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Broward Teacher Honored Amid Budget Fueled Layoffs

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Alvin Davis
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MIRAMAR (CBS4) – He thought he was going to a school pep rally, but Friday afternoon Miramar High School band director Alvin Davis received a stunning surprise; Davis was named one of five finalists in the 2012 Macy’s/Florida Department of Education Teacher of the Year award.

Davis is known for inspiring his students to aim for the top.

“I’m not often speechless but it made me speechless,” commented Davis after being given the honor. “The teachers are the only ones with their hands in the clay everyday.”

Davis received a $5,000 check made possible by the Macy’s foundation and a $500 Macy’s gift card.  A $1000 check was also presented to Miramar High School.

This year’s five finalists were chosen from more than 180,000 public school teachers statewide.

It comes at a turbulent time for teachers especially in Broward County.

Earlier this week the district gave pink slips to 1,400 teachers to shore up a $140 million dollar budget shortfall.

CBS4’s Joan Murray asked outgoing state education commissioner Eric Smith if he thought Broward has done a good enough job with their budget.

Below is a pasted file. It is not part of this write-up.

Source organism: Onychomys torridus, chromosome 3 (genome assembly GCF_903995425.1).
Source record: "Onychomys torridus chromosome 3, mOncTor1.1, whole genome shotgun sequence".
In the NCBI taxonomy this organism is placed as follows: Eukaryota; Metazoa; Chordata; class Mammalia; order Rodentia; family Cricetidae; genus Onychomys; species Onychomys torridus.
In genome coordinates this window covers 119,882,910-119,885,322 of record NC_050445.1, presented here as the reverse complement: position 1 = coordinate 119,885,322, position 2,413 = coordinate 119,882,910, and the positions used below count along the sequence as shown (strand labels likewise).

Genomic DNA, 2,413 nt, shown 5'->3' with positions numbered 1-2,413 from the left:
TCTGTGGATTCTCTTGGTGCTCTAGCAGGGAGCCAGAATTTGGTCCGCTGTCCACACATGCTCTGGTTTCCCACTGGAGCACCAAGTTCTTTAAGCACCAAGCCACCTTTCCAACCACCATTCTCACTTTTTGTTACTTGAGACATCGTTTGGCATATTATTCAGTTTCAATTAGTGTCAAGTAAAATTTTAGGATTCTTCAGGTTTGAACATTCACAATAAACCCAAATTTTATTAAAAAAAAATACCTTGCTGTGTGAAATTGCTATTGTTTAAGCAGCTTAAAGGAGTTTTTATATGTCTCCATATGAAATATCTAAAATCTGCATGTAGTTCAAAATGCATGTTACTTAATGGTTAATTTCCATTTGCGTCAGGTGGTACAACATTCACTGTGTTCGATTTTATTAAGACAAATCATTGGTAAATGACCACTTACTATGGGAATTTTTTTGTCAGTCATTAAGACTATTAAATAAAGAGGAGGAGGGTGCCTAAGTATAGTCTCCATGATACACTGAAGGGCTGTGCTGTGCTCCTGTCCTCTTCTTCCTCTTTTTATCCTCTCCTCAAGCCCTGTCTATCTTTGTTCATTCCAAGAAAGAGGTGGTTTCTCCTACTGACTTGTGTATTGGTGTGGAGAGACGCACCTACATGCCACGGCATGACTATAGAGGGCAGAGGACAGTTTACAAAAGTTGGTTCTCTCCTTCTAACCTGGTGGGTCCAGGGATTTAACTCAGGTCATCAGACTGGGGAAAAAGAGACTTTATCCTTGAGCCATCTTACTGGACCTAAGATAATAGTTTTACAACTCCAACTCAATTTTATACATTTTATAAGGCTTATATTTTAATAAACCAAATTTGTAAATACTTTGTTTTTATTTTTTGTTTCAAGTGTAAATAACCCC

“It’s like any household.  It’s prudent budgeting from year to year. You can always make ends meet, put food on the table, otherwise it’s a crisis,” said Smith.

State lawmakers cut the education budget by 8 percent.

Broward County has no more federal stimulus money. All of it was used to hire teachers this year.

But surrounding districts are managing to hold their classrooms harmless.

In Miami-Dade County, no teachers are being cut.  The district says they’ve been able to do it by saving some of last year’s federal stimulus money, cutting administration costs over three years and by sending administrators back to the classroom.

Palm Beach County is also not laying off teachers.

They also saved federal stimulus money and have cut their administration by 25 percent over two years.

The Broward School Board is still having budget meetings and school board members are looking at transportation and administrative costs.

Earlier this week, Superintendent Jim Notter told district administrators they will have to take as many as 15 furlough days next year.

The move will save the district more than $4.5 million dollars.

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